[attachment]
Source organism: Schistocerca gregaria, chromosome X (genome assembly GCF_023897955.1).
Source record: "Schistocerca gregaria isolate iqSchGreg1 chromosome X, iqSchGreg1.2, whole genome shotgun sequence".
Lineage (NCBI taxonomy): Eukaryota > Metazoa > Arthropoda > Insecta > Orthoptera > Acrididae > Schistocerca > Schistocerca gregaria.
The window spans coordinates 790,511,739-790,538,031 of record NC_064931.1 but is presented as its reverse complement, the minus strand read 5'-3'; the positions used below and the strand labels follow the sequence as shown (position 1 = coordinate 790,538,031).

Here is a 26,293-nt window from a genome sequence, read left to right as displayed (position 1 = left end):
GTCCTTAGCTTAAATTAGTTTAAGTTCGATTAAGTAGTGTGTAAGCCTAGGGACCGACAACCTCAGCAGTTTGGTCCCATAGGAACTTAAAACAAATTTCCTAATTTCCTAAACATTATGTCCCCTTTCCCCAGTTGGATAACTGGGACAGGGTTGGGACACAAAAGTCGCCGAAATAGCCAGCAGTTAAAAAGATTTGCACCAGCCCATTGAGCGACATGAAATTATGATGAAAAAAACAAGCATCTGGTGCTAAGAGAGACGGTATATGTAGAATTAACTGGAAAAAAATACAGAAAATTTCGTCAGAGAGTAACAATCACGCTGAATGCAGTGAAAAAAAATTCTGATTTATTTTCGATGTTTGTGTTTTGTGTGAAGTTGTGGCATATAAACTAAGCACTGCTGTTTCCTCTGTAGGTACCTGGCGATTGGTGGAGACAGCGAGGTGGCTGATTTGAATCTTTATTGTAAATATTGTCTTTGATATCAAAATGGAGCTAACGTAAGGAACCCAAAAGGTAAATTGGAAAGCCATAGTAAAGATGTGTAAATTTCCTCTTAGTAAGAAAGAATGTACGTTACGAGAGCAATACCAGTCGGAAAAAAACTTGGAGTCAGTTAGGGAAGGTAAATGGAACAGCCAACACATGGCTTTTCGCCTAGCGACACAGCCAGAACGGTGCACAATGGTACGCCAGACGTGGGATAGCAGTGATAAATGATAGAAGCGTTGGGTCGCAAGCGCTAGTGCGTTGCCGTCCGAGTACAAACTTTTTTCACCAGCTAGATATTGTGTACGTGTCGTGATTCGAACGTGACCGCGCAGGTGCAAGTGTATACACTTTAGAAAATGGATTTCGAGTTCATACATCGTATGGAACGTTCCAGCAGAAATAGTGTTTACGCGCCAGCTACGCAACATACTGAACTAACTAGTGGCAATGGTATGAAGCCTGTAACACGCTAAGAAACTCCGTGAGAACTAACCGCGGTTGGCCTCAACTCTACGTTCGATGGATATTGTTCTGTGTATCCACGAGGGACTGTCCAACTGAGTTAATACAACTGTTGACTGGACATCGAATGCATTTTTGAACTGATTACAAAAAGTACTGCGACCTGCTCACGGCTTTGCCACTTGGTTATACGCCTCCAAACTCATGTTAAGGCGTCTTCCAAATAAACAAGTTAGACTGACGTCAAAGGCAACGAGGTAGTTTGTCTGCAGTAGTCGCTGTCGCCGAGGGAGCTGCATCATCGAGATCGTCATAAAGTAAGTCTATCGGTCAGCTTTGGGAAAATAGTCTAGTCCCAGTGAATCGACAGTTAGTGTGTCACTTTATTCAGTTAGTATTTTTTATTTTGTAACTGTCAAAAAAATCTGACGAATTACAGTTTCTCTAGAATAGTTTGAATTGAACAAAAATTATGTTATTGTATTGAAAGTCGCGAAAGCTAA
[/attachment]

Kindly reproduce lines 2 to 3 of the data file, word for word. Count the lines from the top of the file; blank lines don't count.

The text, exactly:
Source record: "Schistocerca gregaria isolate iqSchGreg1 chromosome X, iqSchGreg1.2, whole genome shotgun sequence".
Lineage (NCBI taxonomy): Eukaryota > Metazoa > Arthropoda > Insecta > Orthoptera > Acrididae > Schistocerca > Schistocerca gregaria.